University of Worcester Worcester Research and Publications

Studies in the Behaviour of a Nitrifying Verical Flow Constructed Wetland Wastewater Treatment System.

Morris, Michael (1999) Studies in the Behaviour of a Nitrifying Verical Flow Constructed Wetland Wastewater Treatment System. PhD thesis, University of Worcester.

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A novel configuration of vertical downflow constructed wetland was used to treat up to 75 m3 per day of sugar beet processing wastewaters. The 403 m2, two-stage pilot system
included planted and unplanted cells of a variety of sand depths (0.15 - 0.4 m) and sand particle size distributions (d10 = 0.07 - 1.2 mm). The hydraulic regime of each bed was also manipulated. Typical beet processing wastewaters contained 235 mg BOD l-1, 45 mg NH4-N l-1, 0.03 mg PO4-P l-1, 16 mg TSS l-1, at pH 8.2 and 29 °C.

Overall performance of the pilot system, with respect to BOD, NH4-N, and TSS removal, was similar to, or better than, comparable two-stage vertical flow wetland systems. In
vertical flow systems, influent BOD concentrations >600 mg l-1 were coincident with reduced rates of nitrification.
Mean BOD removal rate in the pilot system was 38.8 g BOD m-2 d-1, with a mean loading rate of 40.4 g BOD m-2 d-1. The first-order reaction rate for BOD removal was calculated
to be 0.369 m d-1 over the whole system. High rates of oxygen transfer and efficient removal of organic solids were seen as the most important factors enhancing BOD removal. Mean NH4-N removal rate in the pilot system was 5.6 g NH4-N m-2 d-1, with a mean loading rate of 7.3 g NH4-N m-2 d-1. The temperature corrected first-order reaction rate for NH4-N removal was calculated to be 0.23 m d-1 over the whole system. Nitrification accounted for between 85% and 99% of TKN removal. Evidence is presented which supports the hypothesis that cycles of assimilation/adsorption and release of NH4-N may
play an important role in nitrification mechanisms in vertical flow constructed wetlands.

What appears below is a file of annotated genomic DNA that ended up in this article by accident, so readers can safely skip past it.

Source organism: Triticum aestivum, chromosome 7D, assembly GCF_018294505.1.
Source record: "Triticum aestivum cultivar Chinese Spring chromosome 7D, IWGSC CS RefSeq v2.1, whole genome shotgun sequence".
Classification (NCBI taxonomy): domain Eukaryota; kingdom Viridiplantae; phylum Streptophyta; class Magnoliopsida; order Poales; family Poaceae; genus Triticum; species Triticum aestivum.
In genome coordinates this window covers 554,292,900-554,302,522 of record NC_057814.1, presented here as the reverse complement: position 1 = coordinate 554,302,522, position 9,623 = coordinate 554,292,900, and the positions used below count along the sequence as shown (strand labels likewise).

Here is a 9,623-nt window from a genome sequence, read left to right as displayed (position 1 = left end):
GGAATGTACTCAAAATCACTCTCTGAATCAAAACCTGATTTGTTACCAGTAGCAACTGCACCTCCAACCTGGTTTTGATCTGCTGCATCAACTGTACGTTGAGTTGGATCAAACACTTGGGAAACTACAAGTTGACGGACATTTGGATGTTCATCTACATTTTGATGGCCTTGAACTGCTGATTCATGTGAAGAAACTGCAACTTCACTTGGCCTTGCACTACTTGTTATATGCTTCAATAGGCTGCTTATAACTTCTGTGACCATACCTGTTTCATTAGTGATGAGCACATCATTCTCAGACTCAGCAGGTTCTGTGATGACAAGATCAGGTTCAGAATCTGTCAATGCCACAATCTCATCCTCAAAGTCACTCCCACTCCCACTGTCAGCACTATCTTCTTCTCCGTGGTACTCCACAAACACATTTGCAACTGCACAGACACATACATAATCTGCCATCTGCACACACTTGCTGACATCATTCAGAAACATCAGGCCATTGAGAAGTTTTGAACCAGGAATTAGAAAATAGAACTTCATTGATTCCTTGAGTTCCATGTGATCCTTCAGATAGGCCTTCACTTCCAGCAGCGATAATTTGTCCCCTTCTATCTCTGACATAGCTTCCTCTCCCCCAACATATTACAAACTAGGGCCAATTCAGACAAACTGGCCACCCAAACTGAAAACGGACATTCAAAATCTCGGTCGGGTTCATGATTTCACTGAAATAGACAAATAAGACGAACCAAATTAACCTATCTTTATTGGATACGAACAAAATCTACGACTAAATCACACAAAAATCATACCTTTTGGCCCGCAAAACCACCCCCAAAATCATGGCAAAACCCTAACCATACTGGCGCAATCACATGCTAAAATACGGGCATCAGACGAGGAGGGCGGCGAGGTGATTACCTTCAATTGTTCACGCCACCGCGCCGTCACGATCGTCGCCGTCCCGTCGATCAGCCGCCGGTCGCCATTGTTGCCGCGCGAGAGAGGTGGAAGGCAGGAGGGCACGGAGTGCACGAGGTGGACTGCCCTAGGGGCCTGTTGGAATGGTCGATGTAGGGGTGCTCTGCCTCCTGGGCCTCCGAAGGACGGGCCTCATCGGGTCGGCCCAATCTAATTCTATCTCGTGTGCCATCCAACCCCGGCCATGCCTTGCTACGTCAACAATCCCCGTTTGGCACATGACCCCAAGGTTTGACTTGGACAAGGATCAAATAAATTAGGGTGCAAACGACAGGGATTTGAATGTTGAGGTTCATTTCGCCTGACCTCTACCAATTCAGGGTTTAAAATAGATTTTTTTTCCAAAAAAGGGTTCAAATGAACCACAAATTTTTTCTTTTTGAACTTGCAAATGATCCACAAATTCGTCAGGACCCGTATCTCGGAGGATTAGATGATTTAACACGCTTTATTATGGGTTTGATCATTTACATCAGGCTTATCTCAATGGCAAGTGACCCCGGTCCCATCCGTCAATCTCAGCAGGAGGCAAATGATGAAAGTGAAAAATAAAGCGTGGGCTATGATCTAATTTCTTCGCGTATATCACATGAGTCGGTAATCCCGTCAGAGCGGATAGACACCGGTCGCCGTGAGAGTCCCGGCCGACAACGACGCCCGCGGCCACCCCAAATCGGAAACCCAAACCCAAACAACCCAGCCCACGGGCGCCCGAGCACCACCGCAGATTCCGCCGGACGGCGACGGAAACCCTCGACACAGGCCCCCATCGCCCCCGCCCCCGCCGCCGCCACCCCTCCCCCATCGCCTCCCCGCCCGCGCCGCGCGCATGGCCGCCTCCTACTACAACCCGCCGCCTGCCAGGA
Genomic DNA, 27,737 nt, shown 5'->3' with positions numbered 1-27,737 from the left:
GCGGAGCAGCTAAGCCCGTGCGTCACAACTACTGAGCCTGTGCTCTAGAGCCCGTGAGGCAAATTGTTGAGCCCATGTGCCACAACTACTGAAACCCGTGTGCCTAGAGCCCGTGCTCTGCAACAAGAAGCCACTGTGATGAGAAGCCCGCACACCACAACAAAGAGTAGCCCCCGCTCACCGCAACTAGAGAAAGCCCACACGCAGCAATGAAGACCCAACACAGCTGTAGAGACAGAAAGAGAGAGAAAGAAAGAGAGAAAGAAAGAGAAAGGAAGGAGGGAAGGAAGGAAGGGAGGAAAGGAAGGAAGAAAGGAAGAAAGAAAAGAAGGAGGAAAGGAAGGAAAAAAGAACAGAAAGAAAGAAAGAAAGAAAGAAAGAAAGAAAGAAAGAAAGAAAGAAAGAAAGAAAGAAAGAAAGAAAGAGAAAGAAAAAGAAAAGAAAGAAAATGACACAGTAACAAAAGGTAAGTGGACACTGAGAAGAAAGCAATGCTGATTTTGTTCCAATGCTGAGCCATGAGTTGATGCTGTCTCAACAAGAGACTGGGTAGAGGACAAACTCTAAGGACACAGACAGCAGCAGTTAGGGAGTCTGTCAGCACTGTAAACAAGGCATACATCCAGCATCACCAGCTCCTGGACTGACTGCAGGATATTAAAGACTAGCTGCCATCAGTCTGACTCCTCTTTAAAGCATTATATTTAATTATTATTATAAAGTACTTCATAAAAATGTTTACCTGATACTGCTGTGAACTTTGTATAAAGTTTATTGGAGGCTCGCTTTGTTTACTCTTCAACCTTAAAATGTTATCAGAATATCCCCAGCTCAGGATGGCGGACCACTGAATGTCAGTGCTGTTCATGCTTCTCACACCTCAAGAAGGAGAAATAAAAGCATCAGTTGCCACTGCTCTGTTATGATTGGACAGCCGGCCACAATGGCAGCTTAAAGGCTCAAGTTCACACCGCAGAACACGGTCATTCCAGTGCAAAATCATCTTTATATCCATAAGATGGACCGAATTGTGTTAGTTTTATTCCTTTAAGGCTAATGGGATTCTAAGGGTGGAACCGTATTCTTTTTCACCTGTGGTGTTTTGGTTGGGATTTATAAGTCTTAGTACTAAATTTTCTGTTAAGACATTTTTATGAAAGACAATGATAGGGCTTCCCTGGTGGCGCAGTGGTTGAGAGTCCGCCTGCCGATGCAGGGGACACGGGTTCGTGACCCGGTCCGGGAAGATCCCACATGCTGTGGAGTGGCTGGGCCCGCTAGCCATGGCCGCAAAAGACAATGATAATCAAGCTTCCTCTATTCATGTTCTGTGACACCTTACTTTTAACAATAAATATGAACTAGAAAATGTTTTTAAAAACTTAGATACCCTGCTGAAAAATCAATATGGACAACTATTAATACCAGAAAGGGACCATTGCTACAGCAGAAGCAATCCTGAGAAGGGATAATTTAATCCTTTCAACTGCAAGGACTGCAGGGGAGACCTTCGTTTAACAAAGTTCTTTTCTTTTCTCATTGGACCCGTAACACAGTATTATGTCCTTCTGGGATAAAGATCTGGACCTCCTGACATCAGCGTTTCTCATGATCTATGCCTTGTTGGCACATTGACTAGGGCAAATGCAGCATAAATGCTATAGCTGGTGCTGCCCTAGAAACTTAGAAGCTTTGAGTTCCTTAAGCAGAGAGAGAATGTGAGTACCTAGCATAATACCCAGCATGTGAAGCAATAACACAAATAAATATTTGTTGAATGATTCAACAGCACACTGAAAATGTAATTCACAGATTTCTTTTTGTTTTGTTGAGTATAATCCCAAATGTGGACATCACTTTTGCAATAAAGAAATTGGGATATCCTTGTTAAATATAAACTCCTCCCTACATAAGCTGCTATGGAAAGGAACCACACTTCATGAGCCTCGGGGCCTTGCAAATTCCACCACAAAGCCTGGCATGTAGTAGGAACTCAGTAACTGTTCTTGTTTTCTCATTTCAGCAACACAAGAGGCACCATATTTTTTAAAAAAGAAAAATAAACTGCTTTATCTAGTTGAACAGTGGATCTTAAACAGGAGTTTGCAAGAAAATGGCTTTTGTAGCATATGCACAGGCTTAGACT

In bed 1, removal of BOD and NH4-N were at their most efficient in the vegetated cell with the deepest (0.21 m), coarsest (d10 = 1.2 mm) sand layer. TSS removal was highest in an unvegetated cell with shallower (0.15 m), finer (d10 = 0.56 mm) sand. In bed 2, removal of BOD, NH4-N, and TSS were all at there most efficient in the vegetated cell with the deepest (0.4 m), coarsest (d10 = 0.1 mm) sand layer.
Low influent phosphate concentrations may have limited nitrification rates in the pilot system.
The surface area available for biofilm attachment, and media depth, both provided good models of NH4-N removal, whilst cell surface area was more important in solids removal. Media hydraulic conductivity at the beginning of the dosing cycle was five times higher in vegetated cells than in unvegetated cells. After 12 hours of dosing, media particle size distribution became the dominant factor determining media hydraulic conductivity. High influent BOD concentration was more closely associated with cell logging than hydraulic loading, TSS concentration, or BOD or TSS loading. Growth of one provenance of Phragmites australis was limited by phosphate availability. However, populations of nitrifying bacteria were highest in samples of media and roots taken from plots containing this provenance. No correlation was demonstrated between nitrifying bacteria population and root biomass. Water stress caused by high media hydraulic conductivity and inadequate influent distribution resulted in sub-optimal conditions for reed
growth in bed 1. The study concludes with details of the proposed design of a full scale system designed to
treat up to 1000 m3 d-1 of beet processing effluents.

Item Type: Thesis (PhD)
Additional Information:

A printed copy of this PhD thesis is available on Level 4 at The Hive.

Subjects: T Technology > TC Hydraulic engineering. Ocean engineering
Q Science > QK Botany
Divisions: College of Health, Life and Environmental Sciences > School of Science and the Environment
Depositing User: Rob Herbert
Date Deposited: 14 Jan 2014 13:06
Last Modified: 26 Nov 2019 11:29

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